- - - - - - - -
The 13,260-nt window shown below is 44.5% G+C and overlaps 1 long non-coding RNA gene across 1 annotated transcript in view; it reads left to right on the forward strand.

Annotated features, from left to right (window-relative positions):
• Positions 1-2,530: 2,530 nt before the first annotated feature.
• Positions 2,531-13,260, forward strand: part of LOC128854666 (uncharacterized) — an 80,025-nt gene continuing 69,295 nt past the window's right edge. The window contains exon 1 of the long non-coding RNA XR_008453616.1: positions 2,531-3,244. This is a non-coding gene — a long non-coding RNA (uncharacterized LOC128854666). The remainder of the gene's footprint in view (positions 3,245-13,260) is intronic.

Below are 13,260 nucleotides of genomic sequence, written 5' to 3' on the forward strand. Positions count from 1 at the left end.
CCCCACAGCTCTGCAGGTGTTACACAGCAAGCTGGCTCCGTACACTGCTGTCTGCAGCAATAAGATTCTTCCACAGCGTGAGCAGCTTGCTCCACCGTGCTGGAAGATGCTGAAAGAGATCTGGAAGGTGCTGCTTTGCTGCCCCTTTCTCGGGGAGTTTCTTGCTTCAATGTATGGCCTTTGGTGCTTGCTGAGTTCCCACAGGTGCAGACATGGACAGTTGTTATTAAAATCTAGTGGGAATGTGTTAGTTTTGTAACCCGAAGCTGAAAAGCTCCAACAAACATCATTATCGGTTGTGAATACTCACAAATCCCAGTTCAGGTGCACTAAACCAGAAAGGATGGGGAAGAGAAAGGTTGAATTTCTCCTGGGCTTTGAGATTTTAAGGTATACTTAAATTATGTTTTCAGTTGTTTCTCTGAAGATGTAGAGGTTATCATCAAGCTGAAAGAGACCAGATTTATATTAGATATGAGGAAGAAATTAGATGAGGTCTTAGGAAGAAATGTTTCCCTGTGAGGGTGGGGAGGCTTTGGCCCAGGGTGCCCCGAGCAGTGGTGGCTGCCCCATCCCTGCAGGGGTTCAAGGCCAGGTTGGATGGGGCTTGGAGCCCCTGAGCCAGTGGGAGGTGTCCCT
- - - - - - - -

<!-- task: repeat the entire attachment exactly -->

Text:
The 13,260-nt window shown below is 44.5% G+C and overlaps 1 long non-coding RNA gene across 1 annotated transcript in view; it reads left to right on the forward strand.

Annotated features, from left to right (window-relative positions):
• Positions 1-2,530: 2,530 nt before the first annotated feature.
• Positions 2,531-13,260, forward strand: part of LOC128854666 (uncharacterized) — an 80,025-nt gene continuing 69,295 nt past the window's right edge. The window contains exon 1 of the long non-coding RNA XR_008453616.1: positions 2,531-3,244. This is a non-coding gene — a long non-coding RNA (uncharacterized LOC128854666). The remainder of the gene's footprint in view (positions 3,245-13,260) is intronic.

Below are 13,260 nucleotides of genomic sequence, written 5' to 3' on the forward strand. Positions count from 1 at the left end.
CCCCACAGCTCTGCAGGTGTTACACAGCAAGCTGGCTCCGTACACTGCTGTCTGCAGCAATAAGATTCTTCCACAGCGTGAGCAGCTTGCTCCACCGTGCTGGAAGATGCTGAAAGAGATCTGGAAGGTGCTGCTTTGCTGCCCCTTTCTCGGGGAGTTTCTTGCTTCAATGTATGGCCTTTGGTGCTTGCTGAGTTCCCACAGGTGCAGACATGGACAGTTGTTATTAAAATCTAGTGGGAATGTGTTAGTTTTGTAACCCGAAGCTGAAAAGCTCCAACAAACATCATTATCGGTTGTGAATACTCACAAATCCCAGTTCAGGTGCACTAAACCAGAAAGGATGGGGAAGAGAAAGGTTGAATTTCTCCTGGGCTTTGAGATTTTAAGGTATACTTAAATTATGTTTTCAGTTGTTTCTCTGAAGATGTAGAGGTTATCATCAAGCTGAAAGAGACCAGATTTATATTAGATATGAGGAAGAAATTAGATGAGGTCTTAGGAAGAAATGTTTCCCTGTGAGGGTGGGGAGGCTTTGGCCCAGGGTGCCCCGAGCAGTGGTGGCTGCCCCATCCCTGCAGGGGTTCAAGGCCAGGTTGGATGGGGCTTGGAGCCCCTGAGCCAGTGGGAGGTGTCCCT